CHINA’S YUAN’S BETTER YIELD ATTRACTS FOREX MARKET PLAYERS
The Chinese renminbi’s accelerating transformation from a sleepy backwater of the foreign-exchange market into a currency fit to rival global peers has traders setting aside concerns about how much further it can go without reform and buying into its ascent, Susanne Barton and Robert Fullem reported for Bloomberg.
In London -- the world’s center of foreign exchange -- there’s more yuan changing hands than ever before. Options on the Chinese currency exceed those referencing the Japanese yen, and buying or selling the yuan is now as cheap as trading the British pound. There is a torrent of capital flowing into China’s markets, fueled by a frantic search for returns with over $14 trillion of debt globally paying less than 0%.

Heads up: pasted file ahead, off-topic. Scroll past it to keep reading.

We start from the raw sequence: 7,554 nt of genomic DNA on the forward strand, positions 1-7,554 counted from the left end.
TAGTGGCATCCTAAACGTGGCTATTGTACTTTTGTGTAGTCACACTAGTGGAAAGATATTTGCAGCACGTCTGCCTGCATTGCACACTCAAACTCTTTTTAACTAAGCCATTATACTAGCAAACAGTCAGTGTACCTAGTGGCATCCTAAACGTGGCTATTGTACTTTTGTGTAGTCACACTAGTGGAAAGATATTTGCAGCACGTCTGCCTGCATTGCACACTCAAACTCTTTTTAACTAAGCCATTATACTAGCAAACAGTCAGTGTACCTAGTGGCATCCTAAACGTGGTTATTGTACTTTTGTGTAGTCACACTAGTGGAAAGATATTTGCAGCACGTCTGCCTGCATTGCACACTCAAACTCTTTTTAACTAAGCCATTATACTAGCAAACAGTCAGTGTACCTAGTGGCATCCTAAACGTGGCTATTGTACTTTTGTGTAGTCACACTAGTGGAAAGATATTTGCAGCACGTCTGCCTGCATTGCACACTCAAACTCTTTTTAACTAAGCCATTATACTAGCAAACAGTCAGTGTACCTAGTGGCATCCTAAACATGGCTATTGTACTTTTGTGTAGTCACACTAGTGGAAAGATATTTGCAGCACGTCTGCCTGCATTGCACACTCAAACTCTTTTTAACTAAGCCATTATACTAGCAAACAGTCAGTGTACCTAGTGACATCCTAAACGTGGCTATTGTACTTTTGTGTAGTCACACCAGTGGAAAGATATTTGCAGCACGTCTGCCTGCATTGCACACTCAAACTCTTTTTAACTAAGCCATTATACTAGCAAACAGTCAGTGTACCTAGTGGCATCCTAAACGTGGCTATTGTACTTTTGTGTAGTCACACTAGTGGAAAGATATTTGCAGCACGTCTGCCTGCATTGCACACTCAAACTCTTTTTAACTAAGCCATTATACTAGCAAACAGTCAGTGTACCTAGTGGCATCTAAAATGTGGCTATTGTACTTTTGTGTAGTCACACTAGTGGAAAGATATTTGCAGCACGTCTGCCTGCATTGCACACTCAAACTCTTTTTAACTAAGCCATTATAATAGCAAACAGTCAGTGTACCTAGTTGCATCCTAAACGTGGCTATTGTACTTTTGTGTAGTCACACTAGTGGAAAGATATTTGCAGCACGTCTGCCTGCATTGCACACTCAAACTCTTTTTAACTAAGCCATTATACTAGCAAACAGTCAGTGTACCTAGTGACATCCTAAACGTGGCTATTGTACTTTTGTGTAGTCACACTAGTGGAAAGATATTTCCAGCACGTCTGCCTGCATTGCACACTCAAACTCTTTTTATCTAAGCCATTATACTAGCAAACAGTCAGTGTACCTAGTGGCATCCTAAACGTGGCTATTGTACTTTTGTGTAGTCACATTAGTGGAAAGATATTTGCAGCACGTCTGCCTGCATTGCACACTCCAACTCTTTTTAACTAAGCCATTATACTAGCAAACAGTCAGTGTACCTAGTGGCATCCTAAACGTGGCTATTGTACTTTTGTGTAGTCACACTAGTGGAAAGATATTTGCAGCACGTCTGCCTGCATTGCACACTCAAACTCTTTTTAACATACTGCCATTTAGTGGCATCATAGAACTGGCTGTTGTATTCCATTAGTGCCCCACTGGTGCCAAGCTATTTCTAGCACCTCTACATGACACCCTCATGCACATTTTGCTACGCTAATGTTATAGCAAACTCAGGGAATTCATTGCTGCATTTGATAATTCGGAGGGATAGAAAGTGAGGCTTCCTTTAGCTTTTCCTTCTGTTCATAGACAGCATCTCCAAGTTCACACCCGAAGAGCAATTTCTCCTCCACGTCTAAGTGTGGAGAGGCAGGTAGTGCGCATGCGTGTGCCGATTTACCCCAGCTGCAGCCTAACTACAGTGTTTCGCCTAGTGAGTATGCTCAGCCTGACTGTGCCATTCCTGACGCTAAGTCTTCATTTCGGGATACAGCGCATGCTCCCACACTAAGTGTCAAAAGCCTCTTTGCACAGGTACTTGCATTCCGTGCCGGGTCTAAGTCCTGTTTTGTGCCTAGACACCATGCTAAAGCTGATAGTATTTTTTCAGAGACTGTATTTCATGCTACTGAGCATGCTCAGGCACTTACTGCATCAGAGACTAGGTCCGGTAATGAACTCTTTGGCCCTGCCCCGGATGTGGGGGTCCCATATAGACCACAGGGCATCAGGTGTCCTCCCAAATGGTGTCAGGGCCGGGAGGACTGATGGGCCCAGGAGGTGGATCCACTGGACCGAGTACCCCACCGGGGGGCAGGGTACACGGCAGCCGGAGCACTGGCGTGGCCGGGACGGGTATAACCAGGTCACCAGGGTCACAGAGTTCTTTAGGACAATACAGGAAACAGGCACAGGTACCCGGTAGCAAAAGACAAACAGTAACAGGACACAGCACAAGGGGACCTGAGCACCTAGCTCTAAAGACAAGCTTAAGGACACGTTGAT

The shift comes as China continues to relinquish control -- albeit slowly -- of its tightly-managed currency, a linchpin of Beijing’s long-term plan to encourage its greater global use. China is considering easing restrictions on citizens investing in securities outside its mainland, a move that would facilitate two-way capital flows.
The so-called internationalization of the yuan is part and parcel of the government’s goal to wean itself off a reliance on the US dollar, and what some see as a geopolitical challenge to the greenback’s supremacy.
Reducing China’s reliance on the dollar has become more pertinent in recent years due to economic tensions with the US, a trend that will likely continue under the Biden administration.
Despite its still-small share of global trading -- 4.3% as of 2019, according to the latest data from the Bank for International Settlements (BIS) -- the yuan commands an outsized role in the foreign-exchange market because its daily moves serve as a key indicator of global investor sentiment.
Wells Fargo strategists including Erik Nelson argue that the Chinese currency may even be exerting influence on the broad dollar index.
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